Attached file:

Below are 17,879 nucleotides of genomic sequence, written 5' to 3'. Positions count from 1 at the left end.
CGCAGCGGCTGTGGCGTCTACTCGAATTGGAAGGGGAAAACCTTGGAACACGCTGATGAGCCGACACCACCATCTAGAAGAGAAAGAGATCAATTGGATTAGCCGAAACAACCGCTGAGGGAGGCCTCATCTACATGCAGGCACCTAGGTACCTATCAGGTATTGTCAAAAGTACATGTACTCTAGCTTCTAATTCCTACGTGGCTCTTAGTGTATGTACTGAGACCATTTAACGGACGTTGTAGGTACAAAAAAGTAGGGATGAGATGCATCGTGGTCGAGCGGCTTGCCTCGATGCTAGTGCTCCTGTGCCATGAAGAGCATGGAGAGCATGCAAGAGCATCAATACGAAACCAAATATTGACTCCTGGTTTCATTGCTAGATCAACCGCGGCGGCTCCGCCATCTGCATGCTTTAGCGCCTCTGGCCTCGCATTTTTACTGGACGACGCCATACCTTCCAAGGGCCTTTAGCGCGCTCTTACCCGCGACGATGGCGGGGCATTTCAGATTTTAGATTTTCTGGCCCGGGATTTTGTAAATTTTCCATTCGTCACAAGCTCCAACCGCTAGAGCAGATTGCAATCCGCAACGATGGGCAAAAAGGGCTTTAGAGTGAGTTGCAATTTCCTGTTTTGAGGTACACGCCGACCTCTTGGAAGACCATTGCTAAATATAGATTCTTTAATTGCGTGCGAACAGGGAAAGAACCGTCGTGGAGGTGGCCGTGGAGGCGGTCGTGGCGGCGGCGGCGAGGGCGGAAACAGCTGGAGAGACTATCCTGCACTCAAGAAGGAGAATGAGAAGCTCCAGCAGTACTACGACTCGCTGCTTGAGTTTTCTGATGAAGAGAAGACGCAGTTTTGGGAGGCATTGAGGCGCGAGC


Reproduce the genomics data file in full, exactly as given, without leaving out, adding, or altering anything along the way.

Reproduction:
Below are 17,879 nucleotides of genomic sequence, written 5' to 3'. Positions count from 1 at the left end.
CGCAGCGGCTGTGGCGTCTACTCGAATTGGAAGGGGAAAACCTTGGAACACGCTGATGAGCCGACACCACCATCTAGAAGAGAAAGAGATCAATTGGATTAGCCGAAACAACCGCTGAGGGAGGCCTCATCTACATGCAGGCACCTAGGTACCTATCAGGTATTGTCAAAAGTACATGTACTCTAGCTTCTAATTCCTACGTGGCTCTTAGTGTATGTACTGAGACCATTTAACGGACGTTGTAGGTACAAAAAAGTAGGGATGAGATGCATCGTGGTCGAGCGGCTTGCCTCGATGCTAGTGCTCCTGTGCCATGAAGAGCATGGAGAGCATGCAAGAGCATCAATACGAAACCAAATATTGACTCCTGGTTTCATTGCTAGATCAACCGCGGCGGCTCCGCCATCTGCATGCTTTAGCGCCTCTGGCCTCGCATTTTTACTGGACGACGCCATACCTTCCAAGGGCCTTTAGCGCGCTCTTACCCGCGACGATGGCGGGGCATTTCAGATTTTAGATTTTCTGGCCCGGGATTTTGTAAATTTTCCATTCGTCACAAGCTCCAACCGCTAGAGCAGATTGCAATCCGCAACGATGGGCAAAAAGGGCTTTAGAGTGAGTTGCAATTTCCTGTTTTGAGGTACACGCCGACCTCTTGGAAGACCATTGCTAAATATAGATTCTTTAATTGCGTGCGAACAGGGAAAGAACCGTCGTGGAGGTGGCCGTGGAGGCGGTCGTGGCGGCGGCGGCGAGGGCGGAAACAGCTGGAGAGACTATCCTGCACTCAAGAAGGAGAATGAGAAGCTCCAGCAGTACTACGACTCGCTGCTTGAGTTTTCTGATGAAGAGAAGACGCAGTTTTGGGAGGCATTGAGGCGCGAGC